GPS is a key technology for unmanned vehicles because it allows them to calculate their location, navigation and time. People are worried that bad actors will use computer hardware to block the signal or deceive one of the satellites, which may scare the vehicle away. Previously, it was difficult to find GPS vulnerabilities in a mobile environment because the US federal law prohibits real-time transmission of GPS signals without prior authorization. SWRI’s simulation test system places a physical component on or aligned with the vehicle’s GPS antenna and remotely monitors GPS signals on the ground. The system receives the actual GPS signal from the vehicle antenna, processes it and inserts an analog signal, and then broadcasts the analog signal to the GPS receiver of the vehicle. This allows the deception system to fully control the GPS receiver.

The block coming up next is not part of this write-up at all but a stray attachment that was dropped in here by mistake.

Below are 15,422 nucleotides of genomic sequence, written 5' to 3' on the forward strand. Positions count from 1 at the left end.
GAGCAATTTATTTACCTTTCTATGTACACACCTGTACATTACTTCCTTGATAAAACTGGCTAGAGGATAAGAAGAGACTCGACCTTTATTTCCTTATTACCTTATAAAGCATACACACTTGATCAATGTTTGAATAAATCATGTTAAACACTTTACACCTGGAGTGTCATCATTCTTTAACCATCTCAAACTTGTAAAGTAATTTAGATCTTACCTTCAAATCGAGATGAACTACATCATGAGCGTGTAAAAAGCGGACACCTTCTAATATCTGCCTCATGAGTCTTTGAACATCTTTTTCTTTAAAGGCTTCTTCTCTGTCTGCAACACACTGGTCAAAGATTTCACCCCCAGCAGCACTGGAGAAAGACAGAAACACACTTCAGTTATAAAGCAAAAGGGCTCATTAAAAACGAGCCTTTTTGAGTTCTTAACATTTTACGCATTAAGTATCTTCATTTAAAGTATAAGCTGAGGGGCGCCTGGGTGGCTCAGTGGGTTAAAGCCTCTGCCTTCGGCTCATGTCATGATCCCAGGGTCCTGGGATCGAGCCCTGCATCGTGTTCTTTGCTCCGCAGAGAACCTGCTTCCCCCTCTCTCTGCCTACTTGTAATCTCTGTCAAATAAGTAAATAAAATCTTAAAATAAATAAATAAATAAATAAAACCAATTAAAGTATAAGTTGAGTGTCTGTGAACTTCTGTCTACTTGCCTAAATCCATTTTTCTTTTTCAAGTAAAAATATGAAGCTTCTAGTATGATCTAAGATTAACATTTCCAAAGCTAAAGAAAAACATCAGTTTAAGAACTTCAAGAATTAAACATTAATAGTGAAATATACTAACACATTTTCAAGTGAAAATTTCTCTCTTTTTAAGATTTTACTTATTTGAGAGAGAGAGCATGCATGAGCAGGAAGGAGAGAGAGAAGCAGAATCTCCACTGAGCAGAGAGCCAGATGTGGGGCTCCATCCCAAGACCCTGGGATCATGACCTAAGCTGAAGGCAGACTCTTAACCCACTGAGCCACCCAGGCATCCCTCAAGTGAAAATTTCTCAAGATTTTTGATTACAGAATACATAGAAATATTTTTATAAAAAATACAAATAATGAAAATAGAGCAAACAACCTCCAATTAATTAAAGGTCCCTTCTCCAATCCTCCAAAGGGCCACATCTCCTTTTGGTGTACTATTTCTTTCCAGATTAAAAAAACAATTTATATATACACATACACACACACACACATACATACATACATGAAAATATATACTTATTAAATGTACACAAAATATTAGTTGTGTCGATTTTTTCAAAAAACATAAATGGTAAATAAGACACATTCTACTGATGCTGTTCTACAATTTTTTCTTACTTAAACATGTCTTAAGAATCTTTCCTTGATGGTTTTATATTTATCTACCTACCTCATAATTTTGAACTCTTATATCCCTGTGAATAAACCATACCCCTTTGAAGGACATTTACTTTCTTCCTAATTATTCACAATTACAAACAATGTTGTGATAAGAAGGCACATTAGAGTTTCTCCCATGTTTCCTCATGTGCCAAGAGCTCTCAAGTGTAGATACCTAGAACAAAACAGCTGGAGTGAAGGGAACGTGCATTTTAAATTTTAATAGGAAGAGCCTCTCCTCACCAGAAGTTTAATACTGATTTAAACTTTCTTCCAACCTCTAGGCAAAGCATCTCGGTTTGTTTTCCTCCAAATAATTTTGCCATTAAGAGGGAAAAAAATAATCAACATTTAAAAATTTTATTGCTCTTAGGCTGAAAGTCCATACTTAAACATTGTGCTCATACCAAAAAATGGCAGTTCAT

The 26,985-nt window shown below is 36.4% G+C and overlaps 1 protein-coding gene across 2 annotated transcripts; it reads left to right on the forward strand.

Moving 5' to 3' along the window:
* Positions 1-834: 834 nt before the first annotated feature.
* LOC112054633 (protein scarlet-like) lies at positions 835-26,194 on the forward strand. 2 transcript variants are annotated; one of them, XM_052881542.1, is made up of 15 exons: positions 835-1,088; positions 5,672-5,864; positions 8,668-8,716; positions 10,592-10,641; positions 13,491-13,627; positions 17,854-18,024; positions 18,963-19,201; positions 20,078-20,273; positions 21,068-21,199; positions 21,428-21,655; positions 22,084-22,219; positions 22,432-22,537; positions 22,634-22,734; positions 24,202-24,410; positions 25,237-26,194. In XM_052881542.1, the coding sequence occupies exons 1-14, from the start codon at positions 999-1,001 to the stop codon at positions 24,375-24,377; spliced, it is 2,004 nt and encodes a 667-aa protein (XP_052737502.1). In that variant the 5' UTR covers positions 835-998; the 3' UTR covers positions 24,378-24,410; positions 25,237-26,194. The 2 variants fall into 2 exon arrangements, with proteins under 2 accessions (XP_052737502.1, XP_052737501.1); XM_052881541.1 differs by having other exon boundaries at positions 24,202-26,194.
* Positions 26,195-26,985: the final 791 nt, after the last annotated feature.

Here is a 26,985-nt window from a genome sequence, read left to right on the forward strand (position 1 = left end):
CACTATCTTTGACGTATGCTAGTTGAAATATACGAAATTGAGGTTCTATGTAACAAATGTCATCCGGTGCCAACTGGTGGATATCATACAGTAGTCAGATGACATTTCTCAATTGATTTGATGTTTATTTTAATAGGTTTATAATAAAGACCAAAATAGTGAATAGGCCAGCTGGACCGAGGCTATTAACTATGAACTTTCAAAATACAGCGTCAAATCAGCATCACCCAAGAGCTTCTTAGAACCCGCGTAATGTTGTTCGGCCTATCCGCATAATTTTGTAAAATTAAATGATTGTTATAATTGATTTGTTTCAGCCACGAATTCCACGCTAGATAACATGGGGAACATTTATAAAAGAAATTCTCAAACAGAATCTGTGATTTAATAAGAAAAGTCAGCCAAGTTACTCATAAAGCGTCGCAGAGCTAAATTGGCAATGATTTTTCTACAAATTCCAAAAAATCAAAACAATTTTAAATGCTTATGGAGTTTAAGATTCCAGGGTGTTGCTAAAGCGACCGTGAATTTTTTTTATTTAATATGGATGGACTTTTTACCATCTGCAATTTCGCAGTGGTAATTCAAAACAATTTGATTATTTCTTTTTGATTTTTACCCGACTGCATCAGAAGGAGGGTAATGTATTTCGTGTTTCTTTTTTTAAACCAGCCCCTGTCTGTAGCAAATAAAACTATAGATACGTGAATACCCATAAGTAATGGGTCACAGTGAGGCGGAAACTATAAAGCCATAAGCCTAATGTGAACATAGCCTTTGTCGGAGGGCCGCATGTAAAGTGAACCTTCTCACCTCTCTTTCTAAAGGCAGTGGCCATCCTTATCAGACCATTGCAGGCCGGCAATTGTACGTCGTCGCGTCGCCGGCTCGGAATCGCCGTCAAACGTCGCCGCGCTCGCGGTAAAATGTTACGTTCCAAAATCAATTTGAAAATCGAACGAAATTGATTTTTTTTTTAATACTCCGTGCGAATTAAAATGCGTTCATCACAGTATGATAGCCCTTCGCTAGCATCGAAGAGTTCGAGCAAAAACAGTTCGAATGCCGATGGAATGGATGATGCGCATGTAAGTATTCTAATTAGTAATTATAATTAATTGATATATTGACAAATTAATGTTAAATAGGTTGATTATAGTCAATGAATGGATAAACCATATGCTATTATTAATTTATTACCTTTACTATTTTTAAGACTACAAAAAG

Therefore, SWRI successfully developed a test that automakers can use to test the reliability of their driverless systems without angering federal regulators. Victor Murray, the head of the network team, said: “Analyzing the system response by demonstrating the transmission of steerable or steerable GPS signals is a legitimate way for us to improve the resilience of the autonomous vehicle network. “The system of the SWRI group. When testing the system on a self-driving car on a test track, the engineers were able to change the heading of the car by 10 meters and knock it down on the road. The vehicle may also turn sooner or later.

Murray said: “Most self-driving cars do not rely on GPS alone because they use a combination of sensors such as lidar, camera vision, GPS and other tools.” “However, GPS provides the basis for positioning in many systems. Therefore, It is important for manufacturers to be able to design technology to address vulnerabilities.” The new system is part of SWRI’s internal research program. Future research will focus on the role of GPS deception in drones and airplanes. Last month, researchers at the University of Illinois devised a method that can use a system of sensors, encoders, and decoders to determine when to broadcast false signals, thereby using GPS Jammers to eliminate malicious signal interference.

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